Latin Grammy Hall of Fame

From Wikipedia, the free encyclopedia
Jump to navigation Jump to search
Latin Grammy Hall of Fame
Awarded for "Early recordings of lasting qualitative or historical significance that were released more than 25 years ago"[1]
Presented by Latin Recording Academy
First awarded 2001
Last awarded 2013

The Latin Grammy Hall of Fame is a hall of fame established by the Latin Recording Academy to recognize "early recordings of lasting qualitative or historical significance that were released more than 25 years ago". LARAS is also the same organization that distributes the Latin Grammy Awards.[1] The albums and songs are picked by a panel of recording-arts professionals, such as musicologists and historians, and selected from all major categories of Latin music.[2]

The first inductions were made in 2001 to honor 17 recordings.[3] These included Santana's cover of Tito Puente's "Oye Como Va", Javier Solís's rendition of "Sabor a Mí" and the 1948 performance of Joaquín Rodrigo's Concierto de Aranjuez by Regino Sainz de la Maza and the Orquesta Nacional de España.[4] The inductions have each occurred six years apart from one another.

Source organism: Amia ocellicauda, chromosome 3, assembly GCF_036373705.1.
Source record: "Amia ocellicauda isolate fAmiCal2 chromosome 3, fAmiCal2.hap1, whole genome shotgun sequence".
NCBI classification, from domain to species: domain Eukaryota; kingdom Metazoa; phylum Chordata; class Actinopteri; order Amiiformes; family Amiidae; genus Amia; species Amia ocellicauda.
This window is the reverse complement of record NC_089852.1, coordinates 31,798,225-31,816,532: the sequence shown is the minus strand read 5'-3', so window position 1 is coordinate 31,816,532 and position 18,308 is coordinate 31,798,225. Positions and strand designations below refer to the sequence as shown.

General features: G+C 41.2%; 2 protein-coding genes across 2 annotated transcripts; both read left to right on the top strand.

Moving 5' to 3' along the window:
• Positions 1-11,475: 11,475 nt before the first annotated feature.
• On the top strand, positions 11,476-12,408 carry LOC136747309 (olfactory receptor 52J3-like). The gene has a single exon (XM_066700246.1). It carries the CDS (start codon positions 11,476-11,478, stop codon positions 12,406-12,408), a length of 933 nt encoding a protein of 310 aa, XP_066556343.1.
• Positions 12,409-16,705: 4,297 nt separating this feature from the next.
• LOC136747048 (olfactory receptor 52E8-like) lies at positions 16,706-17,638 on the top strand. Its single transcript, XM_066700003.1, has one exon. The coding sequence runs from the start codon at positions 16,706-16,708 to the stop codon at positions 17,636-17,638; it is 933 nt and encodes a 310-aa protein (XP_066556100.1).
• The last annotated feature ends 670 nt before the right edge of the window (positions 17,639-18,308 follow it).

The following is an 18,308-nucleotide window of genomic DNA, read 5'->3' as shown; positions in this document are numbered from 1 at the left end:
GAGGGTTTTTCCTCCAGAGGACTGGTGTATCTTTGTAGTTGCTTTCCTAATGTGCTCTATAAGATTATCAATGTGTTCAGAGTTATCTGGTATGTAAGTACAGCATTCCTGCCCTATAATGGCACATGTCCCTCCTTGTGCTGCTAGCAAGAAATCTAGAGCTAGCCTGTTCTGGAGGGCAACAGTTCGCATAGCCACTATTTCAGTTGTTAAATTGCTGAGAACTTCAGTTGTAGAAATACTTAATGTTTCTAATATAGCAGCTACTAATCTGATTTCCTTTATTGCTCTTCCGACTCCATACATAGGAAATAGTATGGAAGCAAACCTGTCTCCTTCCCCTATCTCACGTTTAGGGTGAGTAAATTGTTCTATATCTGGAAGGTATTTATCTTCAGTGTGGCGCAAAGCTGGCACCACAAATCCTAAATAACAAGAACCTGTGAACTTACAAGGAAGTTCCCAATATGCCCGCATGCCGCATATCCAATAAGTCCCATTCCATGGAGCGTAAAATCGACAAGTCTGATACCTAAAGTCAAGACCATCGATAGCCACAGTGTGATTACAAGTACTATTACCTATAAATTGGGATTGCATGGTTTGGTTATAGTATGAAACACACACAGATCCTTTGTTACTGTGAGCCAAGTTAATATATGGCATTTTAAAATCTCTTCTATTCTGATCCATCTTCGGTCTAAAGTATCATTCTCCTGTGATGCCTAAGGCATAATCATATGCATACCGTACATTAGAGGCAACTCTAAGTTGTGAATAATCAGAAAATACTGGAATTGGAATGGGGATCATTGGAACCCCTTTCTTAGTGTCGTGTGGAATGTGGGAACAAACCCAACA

"La Bamba" by Ritchie Valens and Chega de Saudade by João Gilberto were also inducted into the Grammy Hall of Fame in 2000.[5] Getz/Gilberto by Stan Getz and João Gilberto won the Grammy Award for Album of the Year at the 7th Annual Grammy Awards in 1965.[6] "El Manisero (The Peanut Vendor)" by Don Azpiazu and Cuban Jam Sessions in Miniature/Descargas by Cachao were inducted into the National Recording Registry in 2005 and 2012 respectively.[7] "Eres Tú" by Mocedades placed second on the 1973 Eurovision Song Contest.[8] Brazilian musician Antônio Carlos Jobim is the artist with the most works inducted into the Latin Grammy Hall of Fame with four recordings.


Year[I] Work Artist(s) Release year Genre Format Ref.
2001 Adiós Nonino Astor Piazzolla 1969 Traditional Album [9]
"La Barca" Lucho Gatica 1960 Tropical Single
"Bésame Mucho" Pedro Vargas 1941 Tropical Single
Caetano Veloso Caetano Veloso 1967 Brazilian Album
Chega de Saudade João Gilberto 1959 Brazilian Album
The Composer of Desafinado Plays Antônio Carlos Jobim 1963 Brazilian Album
Concierto de Aranjuez Regino Sainz de la Maza and the Orquesta Nacional de España 1948 Classical Album
"Desafinado" João Gilberto 1958 Brazilian Single
"El Día Que Me Quieras" Carlos Gardel 1935 Traditional Single
"Garota de Ipanema (The Girl from Ipanema)" Antônio Carlos Jobim 1963 Brazilian Single
Getz/Gilberto Stan Getz and João Gilberto featuring Antônio Carlos Jobim and Astrud Gilberto 1963 Brazilian Album
"Mambo #5" Pérez Prado 1950 Tropical Single
"El Manisero (The Peanut Vendor)" Don Azpiazú 1930 Tropical Single
"Oye Como Va" Santana 1970 Rock Single
"El Reloj" Lucho Gatica 1959 Tropical Single
"Sabor a Mí" Javier Solís 1960 Regional Mexican Single
"Somos Novios" Armando Manzanero 1970 Tropical Single
2007 "Caballo Viejo" Roberto Torres y su Charanga Vallenata 1980 Traditional tropical Single [10]